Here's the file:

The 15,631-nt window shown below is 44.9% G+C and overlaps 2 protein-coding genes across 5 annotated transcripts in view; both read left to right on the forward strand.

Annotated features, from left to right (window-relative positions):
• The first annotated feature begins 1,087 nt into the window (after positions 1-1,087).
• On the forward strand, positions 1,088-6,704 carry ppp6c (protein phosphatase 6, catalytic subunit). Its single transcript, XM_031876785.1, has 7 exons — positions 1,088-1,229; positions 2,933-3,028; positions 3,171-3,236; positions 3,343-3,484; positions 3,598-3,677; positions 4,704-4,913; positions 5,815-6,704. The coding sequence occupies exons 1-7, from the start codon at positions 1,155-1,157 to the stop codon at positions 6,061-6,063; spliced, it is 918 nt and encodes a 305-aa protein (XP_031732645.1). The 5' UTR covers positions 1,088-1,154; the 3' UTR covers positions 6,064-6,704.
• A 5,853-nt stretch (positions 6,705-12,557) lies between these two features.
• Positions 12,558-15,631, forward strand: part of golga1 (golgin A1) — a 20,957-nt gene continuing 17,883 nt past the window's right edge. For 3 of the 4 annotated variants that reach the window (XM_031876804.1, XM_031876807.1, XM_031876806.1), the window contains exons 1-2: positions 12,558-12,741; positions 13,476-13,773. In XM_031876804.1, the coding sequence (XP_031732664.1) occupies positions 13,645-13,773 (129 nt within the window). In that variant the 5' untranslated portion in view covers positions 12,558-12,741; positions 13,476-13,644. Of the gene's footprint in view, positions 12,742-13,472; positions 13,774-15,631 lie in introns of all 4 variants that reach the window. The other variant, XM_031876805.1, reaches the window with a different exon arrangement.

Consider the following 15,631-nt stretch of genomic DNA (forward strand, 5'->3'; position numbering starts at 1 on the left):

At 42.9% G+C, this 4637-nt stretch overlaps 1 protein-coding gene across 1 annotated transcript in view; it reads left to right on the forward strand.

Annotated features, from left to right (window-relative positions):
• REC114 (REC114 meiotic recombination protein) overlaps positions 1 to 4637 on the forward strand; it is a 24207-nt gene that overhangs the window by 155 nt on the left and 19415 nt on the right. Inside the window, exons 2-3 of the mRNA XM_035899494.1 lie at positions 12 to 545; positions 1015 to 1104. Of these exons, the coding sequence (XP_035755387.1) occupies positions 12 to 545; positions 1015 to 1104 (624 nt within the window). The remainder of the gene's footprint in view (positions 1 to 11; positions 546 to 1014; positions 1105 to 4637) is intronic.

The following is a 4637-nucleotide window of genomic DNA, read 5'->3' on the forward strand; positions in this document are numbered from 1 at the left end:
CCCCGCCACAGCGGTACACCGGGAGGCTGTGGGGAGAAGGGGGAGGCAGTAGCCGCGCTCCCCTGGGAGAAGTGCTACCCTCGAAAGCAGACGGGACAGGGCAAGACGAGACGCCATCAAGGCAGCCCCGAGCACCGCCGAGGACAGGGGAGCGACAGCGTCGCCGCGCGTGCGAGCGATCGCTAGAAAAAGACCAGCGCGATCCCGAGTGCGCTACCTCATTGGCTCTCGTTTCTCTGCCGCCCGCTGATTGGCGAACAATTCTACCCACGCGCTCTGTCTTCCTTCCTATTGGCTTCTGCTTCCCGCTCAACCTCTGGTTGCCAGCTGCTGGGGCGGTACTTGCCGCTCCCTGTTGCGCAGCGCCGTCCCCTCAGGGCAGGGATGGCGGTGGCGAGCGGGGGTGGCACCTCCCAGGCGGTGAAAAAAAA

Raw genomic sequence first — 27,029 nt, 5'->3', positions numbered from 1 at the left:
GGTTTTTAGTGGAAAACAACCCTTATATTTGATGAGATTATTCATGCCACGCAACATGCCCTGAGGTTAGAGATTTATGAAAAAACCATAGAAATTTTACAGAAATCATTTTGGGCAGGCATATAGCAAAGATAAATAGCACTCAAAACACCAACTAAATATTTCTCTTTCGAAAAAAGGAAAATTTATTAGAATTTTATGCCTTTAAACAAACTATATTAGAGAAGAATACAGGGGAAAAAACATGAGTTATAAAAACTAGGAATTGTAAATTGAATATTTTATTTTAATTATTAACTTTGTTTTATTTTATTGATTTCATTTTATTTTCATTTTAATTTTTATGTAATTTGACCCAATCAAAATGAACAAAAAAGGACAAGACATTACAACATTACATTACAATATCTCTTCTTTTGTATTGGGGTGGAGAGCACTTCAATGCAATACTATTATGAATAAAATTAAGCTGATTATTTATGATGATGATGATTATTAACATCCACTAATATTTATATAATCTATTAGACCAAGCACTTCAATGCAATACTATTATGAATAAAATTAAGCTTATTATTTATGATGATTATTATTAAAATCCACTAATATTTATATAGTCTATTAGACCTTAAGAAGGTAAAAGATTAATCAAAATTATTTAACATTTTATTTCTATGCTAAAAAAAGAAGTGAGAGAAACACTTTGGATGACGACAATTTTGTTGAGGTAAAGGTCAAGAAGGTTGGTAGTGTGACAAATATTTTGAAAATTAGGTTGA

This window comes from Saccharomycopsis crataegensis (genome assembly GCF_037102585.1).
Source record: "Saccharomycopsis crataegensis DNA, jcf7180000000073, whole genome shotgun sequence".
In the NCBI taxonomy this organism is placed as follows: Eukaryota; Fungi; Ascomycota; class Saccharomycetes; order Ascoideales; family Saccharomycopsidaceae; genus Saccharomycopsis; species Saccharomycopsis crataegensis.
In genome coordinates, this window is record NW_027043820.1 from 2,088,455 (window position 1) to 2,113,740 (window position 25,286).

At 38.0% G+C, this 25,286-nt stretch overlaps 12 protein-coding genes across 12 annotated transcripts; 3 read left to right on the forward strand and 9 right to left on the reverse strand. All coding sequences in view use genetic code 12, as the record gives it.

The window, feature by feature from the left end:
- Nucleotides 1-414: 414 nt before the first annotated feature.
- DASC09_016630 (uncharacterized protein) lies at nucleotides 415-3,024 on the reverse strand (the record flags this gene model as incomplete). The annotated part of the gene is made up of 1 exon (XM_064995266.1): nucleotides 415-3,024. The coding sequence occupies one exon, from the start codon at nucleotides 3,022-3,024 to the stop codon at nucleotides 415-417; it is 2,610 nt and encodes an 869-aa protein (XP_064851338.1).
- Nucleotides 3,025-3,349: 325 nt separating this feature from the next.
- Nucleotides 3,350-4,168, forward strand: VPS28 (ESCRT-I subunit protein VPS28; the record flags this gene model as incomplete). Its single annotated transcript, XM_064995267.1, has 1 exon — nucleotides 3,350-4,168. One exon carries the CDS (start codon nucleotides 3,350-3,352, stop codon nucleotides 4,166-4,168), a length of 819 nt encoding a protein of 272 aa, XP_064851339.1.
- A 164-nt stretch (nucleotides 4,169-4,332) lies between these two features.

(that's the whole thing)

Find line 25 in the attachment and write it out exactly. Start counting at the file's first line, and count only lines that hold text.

- A 164-nt stretch (nucleotides 4,169-4,332) lies between these two features.